Newstead was appointed a legal adviser to the State Department by President Donald Trump, with her new role likely to be just as challenging as Facebook faces increasing criticism for how it handles its data across its vast social network.
Prior to working for the State Department, Newstead worked in private practice as a partner at US firm Davis, Polk & Wardwell as well as working as a principal deputy assistant attorney general at the Department of Justice. Newstead also served former US President George W. Bush, assisting in the drafting of the controversial Patriot Act. Stretch, meanwhile, remains at Facebook throughout the summer to assist in the transition period.
For Facebook, Newstead’s arrival comes as the company tries to navigate an expected influx of new regulation in regards to how social media companies manage content. Following the attacks in Christchurch, New Zealand in March, Australian lawmakers implemented a new law that could see internet executives jailed if they do not take action to remove violent content. The UK government is also considering imposing sanctions on companies who fail to get a grip on terrorist content and content aimed at exploiting children.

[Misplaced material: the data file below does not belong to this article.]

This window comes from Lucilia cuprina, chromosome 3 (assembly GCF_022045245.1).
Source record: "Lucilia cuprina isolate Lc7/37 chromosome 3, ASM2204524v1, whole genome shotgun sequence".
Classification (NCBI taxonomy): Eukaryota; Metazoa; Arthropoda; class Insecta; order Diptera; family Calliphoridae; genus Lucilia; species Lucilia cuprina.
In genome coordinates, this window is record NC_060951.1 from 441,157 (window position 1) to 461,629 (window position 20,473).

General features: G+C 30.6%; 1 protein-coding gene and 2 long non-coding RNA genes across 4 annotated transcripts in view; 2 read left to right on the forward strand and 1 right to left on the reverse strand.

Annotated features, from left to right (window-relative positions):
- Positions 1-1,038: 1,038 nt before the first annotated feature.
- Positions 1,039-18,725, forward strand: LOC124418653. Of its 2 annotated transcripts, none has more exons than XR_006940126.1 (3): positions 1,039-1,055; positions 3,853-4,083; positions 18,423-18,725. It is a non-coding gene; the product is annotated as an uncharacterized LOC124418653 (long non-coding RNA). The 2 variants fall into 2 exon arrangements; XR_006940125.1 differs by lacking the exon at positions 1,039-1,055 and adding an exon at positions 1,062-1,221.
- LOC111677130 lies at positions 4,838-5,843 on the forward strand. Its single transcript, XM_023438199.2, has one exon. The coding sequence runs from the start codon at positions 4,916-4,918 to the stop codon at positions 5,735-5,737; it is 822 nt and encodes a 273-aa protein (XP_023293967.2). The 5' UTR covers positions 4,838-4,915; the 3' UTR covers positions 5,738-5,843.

Facebook’s chief operating officer Sheryl Sandberg said: ‘Jennifer is a seasoned leader whose global perspective and experience will help us fulfil our mission. We are also truly grateful to Colin for his dedicated leadership and wise counsel over the past nine years. He has played a crucial role in some of our most important projects and has created a strong foundation for Jennifer to build upon.’
Newstead’s appointment comes amid a busy period of recruitment in the in-house community, after a trio of moves last week saw Royal Mail, Sky and Deliveroo all make senior legal hires.